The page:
Methodology - He will write: “Here’s how the scheme worked: The RNC mailed these voters letters in envelopes marked, ‘Do not forward,’ to be returned to the sender. These letters were mailed to servicemen and women, some stationed overseas, to their US home addresses. The letters then returned to the Bush-Cheney campaign as ‘undeliverable.’ The lists of soldiers with ‘undeliverable’ letters were transmitted from state headquarters, in this case Florida, to the RNC in Washington. The party could then challenge the voters’ registration and thereby prevent their absentee ballots being counted. One target list was comprised exclusively of voters registered at the Jacksonville, Florida, Naval Air Station. Jacksonville is the third largest naval installation in the US, best known as home of the Blue Angels fighting squadron.” Over one million provisional ballots cast in the 2004 race were never counted. “The extraordinary rise in the number of rejected ballots was the result of the widespread multi-state voter challenge campaign by the Republican Party,” he will write. “The operation, of which the purge of black soldiers was a small part, was the first mass challenge to voting America had seen in two decades.” Palast will say that the BBC had more than the two emails it used for its Newsnight report. He will also identify the sender as Timothy Griffin, the RNC’s national research director, and the recipients as Florida campaign chairman Brett Doster and other Republican leaders. “Attached were spreadsheets marked, ‘Caging.xls.’ Each of these contained several hundred to a few thousand voters and their addresses. A check of the demographics of the addresses on the ‘caging lists,’ as the GOP leaders called them indicated that most were in African-American majority zip codes.” Palast will report that one Republican official, Joseph Agostini, explained that the list may have been of potential Bush campaign donors, a claim that is undermined by the list’s inclusion of a number of residents of a local homeless shelter. Fletcher will later claim that the list contains voters “we mailed to, where the letter came back—bad addresses,” but will not say why the list includes soldiers serving overseas whose addresses would obviously not be correct. Fletcher will insist that it “is not a challenge list.… That’s not what it’s set up to be.” [Greg Palast, 6/16/2006; In These Times, 4/16/2007] US Attorney David Iglesias of New Mexico will later say of the practice: “That’s a terrible practice. If it’s not illegal, it should be. I hope Congress fixes that, that problem. It’s when you send voter information to a group of people that you have reason to believe are no longer there, such as military personnel who are overseas, such as students at historically black colleges. And then, when it comes back as undeliverable, the party uses that information to remove that person from the voter rolls, claiming that they’re no longer there.… It’s a reprehensible practice. I had never heard of the phrase until after I left office.” [Democracy Now!, 6/4/2008]
Griffin Sent Memos to Wrong Email Address - Palast later reveals his source for the caging list spreadsheet to be an error made by Griffin. In August 2004, he sent a series of confidential memos to a number of Republican Party officials via emails. Griffin mistakenly sent the emails to addresses at georgewbush.org and not georgewbush.com, as he should have. The georgewbush.org address is owned by satirist John Wooden, who sent them to Palast at BBC Newsnight. Palast will write: “Griffin’s dozens of emails contained what he called ‘caging lists’—simple Excel spreadsheets with the names and addresses of voters. Sounds innocent enough. But once the addresses were plotted on maps—70,000 names in Florida alone—it became clear that virtually every name was in a minority-majority voting precinct. And most of the lists were made up of itinerant, vulnerable voters: students, the homeless, and, notably, soldiers sent overseas.” [In These Times, 4/16/2007]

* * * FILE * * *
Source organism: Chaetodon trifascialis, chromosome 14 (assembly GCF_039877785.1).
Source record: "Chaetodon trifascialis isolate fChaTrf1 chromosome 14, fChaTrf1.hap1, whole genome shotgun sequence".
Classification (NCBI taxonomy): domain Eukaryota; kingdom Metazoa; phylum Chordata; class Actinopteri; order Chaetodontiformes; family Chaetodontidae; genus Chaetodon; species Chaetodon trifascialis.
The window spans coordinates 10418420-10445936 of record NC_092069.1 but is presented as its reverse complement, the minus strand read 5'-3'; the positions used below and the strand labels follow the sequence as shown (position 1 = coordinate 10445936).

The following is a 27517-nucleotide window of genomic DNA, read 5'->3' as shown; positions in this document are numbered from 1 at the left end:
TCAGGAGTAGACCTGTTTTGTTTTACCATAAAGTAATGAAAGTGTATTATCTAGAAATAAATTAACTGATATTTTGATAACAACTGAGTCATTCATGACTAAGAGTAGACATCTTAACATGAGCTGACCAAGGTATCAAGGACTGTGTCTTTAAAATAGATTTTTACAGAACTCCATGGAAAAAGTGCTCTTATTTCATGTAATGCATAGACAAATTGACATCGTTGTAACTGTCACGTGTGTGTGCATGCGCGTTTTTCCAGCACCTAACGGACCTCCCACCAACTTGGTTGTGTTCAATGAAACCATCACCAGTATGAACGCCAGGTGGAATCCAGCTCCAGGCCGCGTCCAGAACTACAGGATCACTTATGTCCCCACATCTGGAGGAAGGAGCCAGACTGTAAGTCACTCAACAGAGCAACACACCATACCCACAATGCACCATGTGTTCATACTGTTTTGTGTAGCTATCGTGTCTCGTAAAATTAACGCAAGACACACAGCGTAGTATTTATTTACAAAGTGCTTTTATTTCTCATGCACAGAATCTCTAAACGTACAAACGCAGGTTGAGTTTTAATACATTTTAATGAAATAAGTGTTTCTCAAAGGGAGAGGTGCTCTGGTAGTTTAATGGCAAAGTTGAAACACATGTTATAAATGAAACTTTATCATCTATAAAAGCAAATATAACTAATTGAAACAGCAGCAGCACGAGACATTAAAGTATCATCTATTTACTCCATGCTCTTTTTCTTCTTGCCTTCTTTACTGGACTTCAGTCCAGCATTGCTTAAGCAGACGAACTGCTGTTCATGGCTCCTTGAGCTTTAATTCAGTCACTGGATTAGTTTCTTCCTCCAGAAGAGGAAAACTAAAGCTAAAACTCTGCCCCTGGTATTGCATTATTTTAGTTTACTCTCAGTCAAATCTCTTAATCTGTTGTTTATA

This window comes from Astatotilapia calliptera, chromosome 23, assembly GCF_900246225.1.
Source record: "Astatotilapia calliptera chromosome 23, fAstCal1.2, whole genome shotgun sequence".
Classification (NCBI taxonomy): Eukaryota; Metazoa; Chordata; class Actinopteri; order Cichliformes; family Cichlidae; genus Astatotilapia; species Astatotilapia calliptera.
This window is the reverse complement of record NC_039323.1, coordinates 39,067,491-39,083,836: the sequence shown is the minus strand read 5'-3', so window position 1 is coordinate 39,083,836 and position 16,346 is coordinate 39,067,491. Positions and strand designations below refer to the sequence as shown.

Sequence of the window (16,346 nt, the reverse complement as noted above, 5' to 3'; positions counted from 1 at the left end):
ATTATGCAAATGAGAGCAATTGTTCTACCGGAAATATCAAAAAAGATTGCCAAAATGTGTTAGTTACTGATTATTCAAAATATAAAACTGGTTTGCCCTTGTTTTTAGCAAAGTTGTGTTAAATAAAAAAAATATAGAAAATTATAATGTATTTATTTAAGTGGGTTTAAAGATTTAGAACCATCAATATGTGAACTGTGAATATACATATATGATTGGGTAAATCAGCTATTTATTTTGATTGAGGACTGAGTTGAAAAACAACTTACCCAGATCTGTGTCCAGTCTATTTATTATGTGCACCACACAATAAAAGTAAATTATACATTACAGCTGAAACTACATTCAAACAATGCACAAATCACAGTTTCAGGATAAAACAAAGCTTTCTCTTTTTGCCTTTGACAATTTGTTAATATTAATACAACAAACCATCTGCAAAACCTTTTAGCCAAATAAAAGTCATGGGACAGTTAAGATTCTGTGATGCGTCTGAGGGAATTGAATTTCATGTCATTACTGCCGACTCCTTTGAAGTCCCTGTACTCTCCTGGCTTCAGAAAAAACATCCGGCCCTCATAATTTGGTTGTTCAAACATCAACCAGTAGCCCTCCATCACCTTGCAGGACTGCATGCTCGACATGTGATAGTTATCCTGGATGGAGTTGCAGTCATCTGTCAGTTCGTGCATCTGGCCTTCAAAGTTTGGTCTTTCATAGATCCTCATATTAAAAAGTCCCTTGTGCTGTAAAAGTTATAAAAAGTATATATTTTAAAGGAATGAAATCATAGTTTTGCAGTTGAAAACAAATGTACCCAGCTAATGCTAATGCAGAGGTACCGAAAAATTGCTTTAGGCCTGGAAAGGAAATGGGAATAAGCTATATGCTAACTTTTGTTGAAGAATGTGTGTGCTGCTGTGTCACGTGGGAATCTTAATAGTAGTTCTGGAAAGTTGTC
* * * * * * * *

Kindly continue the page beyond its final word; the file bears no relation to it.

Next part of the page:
GOP: Palast, Sancho Wrong, Biased - Fletcher responds to the BBC story with an email to Newsnight editor Peter Barron claiming that Palast is ignorant of the laws and practices surrounding elections, and calls Sancho “an opinionated Democrat” who does not supervise the area in question. Such “caging lists” are commonly used, she says, and are entirely legal. Palast mischaracterized the nature and use of caging lists, she says. Moreover, the list is composed of returned mailings sent by the Republican National Committee to new registrants in Duval County (which includes Jacksonville) encouraging recipients to vote Republican. “The Duval County list was created to collect the returned mail information from the Republican National Committee mailing and was intended and has been used for no purpose other than that,” she says. Palast erred in “insinuat[ing]” that the list would be used for challenging voters, “and frankly illustrates his willingness to twist information to suit his and others’ political agenda. Reporting of these types of baseless allegations by the news media comes directly from the Democrats’ election playbook.” She then accuses the Association of Community Organizations for Reform Now (ACORN) of “massive fraud efforts” on behalf of “the Kerry campaign and the Democrats.” Many registered voters in Duval County “do not have valid addresses,” she says, implying that such voters may be subject to challenges. She concludes, “In a year when reporters are under heavy scrutiny for showing political leanings toward the Democratic Party, I would think that your new[s] organization would take greater care to understand the facts and use sources that will yield objective information, rather than carry one party’s political agenda.” [BBC, 6/4/2008]